Despite a difficult year, the fundamental drivers for clean energy remain intact internationally, resulting in record 2012 deployment and projected growth rates that could double total market value within a decade.
This positive outlook comes from the 12th annual Clean Edge Annual Trends Report, which tracks developments and expected expansion in clean energy markets, and is published by clean-tech research and advisory firm Clean Edge, Inc.
Clean Edge projects the global biofuel, wind, and solar markets will nearly double in total value from $248.7 billion in 2012 to $426.1 billion by 2022. These eye-popping projections are even more compelling when compared to the Clean Edge 2012 report, which only expected total market value of $385.8 billion by 2021.
Promise Beneath The Peril
Without a doubt, 2012 unsettled many across the clean energy industry. Global revenue only grew by 1%, from $246.1 billion in 2011 to $248.7 billion in 2012. Bankruptcies and layoffs claimed many once-promising companies, public funding dried up, and renewable portfolio standards have been targeted by fossil fuel funded policy organizations.
But those are just red herrings, say Clean Edge, and miss the true indicators of market vitality – climate concerns, resource constraints, distributed generation, and cost parity. “2012 was a year of extreme uncertainty for clean energy markets,” said Ron Pernick, Clean Edge managing director. “But a key lesson emerged from last year – the focus for investors and industry for the near- to mid-term will be on deployment.”
Now that solar, wind, and biofuels have moved past early-stage growing pains and the market has begun maturing through consolidation, private financing of renewables is driving significant examples of clean energy deployment. Clean Edge notes Warren Buffett’s recent $2 billion Antelope Valley solar investment and Google’s 2 gigawatt (GW) solar and wind portfolio as cases in point.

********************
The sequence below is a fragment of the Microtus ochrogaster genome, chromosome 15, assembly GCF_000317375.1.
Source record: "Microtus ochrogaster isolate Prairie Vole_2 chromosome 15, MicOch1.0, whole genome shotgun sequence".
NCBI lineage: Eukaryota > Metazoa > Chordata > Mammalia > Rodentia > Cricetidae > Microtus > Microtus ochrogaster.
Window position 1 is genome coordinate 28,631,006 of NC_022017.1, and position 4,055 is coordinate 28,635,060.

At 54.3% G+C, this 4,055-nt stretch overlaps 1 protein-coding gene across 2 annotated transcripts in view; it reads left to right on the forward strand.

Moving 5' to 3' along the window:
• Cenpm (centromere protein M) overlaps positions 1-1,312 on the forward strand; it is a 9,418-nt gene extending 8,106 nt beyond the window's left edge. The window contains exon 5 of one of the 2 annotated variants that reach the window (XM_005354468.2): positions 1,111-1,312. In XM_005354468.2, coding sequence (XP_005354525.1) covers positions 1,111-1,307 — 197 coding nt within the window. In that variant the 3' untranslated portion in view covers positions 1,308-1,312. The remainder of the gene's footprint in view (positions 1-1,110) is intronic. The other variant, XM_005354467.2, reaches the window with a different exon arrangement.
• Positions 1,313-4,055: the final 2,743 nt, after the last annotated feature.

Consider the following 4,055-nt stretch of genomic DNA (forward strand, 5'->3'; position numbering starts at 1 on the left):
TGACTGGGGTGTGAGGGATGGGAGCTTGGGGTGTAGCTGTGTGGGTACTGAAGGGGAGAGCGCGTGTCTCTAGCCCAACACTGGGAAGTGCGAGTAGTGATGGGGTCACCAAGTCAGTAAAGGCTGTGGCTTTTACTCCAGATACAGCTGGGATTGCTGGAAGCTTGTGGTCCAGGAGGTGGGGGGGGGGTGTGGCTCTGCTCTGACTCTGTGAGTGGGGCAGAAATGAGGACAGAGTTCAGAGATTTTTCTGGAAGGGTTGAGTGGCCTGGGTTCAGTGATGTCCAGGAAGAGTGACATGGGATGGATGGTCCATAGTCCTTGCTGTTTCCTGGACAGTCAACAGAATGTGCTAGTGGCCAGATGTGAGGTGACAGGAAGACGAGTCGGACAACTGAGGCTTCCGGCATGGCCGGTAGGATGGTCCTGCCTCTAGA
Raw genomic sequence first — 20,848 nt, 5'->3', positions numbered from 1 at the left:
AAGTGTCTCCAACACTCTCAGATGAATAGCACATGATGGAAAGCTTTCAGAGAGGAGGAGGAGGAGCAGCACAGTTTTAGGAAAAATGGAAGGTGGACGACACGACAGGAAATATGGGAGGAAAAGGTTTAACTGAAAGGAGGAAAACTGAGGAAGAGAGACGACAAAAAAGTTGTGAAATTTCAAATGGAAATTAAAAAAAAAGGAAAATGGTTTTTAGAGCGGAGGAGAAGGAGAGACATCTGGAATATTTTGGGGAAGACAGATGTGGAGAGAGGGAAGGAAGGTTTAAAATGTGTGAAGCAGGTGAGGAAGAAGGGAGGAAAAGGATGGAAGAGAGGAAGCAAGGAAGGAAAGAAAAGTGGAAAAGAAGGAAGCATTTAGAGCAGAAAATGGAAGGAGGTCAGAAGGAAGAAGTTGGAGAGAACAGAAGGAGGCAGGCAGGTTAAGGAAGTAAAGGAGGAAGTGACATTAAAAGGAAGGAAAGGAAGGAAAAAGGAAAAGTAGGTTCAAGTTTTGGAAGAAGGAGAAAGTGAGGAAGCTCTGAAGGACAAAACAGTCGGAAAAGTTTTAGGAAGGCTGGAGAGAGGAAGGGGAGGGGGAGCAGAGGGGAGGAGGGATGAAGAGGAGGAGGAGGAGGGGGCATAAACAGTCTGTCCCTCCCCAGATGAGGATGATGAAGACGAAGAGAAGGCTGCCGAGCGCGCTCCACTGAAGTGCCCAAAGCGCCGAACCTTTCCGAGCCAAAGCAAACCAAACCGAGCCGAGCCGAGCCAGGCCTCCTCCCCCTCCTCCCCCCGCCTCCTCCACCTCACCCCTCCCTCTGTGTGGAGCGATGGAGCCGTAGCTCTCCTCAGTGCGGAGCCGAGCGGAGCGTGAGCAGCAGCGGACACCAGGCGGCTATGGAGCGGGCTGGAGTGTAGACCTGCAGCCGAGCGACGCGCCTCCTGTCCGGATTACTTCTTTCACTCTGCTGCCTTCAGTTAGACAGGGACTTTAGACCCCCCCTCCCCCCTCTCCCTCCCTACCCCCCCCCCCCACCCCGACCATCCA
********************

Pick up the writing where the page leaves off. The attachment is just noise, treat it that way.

Biofuels, Wind, Solar Surge Ahead
Even though clean energy’s overall outlook is rosy, it’s worth taking a closer look at the specifics for solar, wind, and biofuels. The three technologies grew exponentially from a miniscule $6.5 billion overall market value in 2000 to 2012’s nearly $250 billion valuation.
Biofuels (production and wholesale ethanol and biodiesel) remain the most-valued industry of the three, reaching $95.2 billion in 2012, up $12 billion from 2011. Production hit 31.4 billion gallons in 2012, and added production will combine with modest price increases to push total market valuation to $177.7 billion by 2022.
Wind power was the deployment leader in 2012, with a record 44.7 GW of new capacity added across the globe, led by roughly 13 GW apiece in China, America, and Europe. New installation capital costs grew a modest $2.3 billion to $73.8 billion overall, but are forecast to spike to $124.7 billion in 2022.
Solar energy may be the most complex of the three. Overall market valuation actually decreased 19% from 2011’s record $91.6 billion to $79.7 billion in 2012. However, global installations expanded at breakneck pace, reaching nearly 31 GW. Prices are expected to stabilize and cost parity will continue to grow, leading to overall revenue growth of $123.6 billion within 10 years.
2013 Trends Predict Market Leaders
As deployment accelerates, Clean Edge sees five major trends defining 2013: smart devices and big data empowering energy efficiency, distributed solar financing spreading among consumers, microhybrid vehicles accelerating fuel savings, geothermal picking up steam, and biomimicry leaving its imprint on clean tech.
Several companies stand out among these trends:
- For smart devices, Opower and Nest (it’s really the coolest thermostat ever)
- On distributed solar, Mosaic and Sungevity
- With microhybrids, Johnson Controls and Axion Power
- In geothermal, Energy Development Corporation and Ormat Technologies
- Embodying biomimicry, WhalePower and Biomimicry 3.8
So while I’m not one to put slang in any analysts’ mouth, I think the best way to summarize Clean Edge’s outlook for clean energy is clearly by mashing up two popular sayings separated by nearly 70 years: haters gonna hate, so keep calm and carry on.
Silvio is Principal at Marcacci Communications, a full-service clean energy public relations company based in Washington, D.C.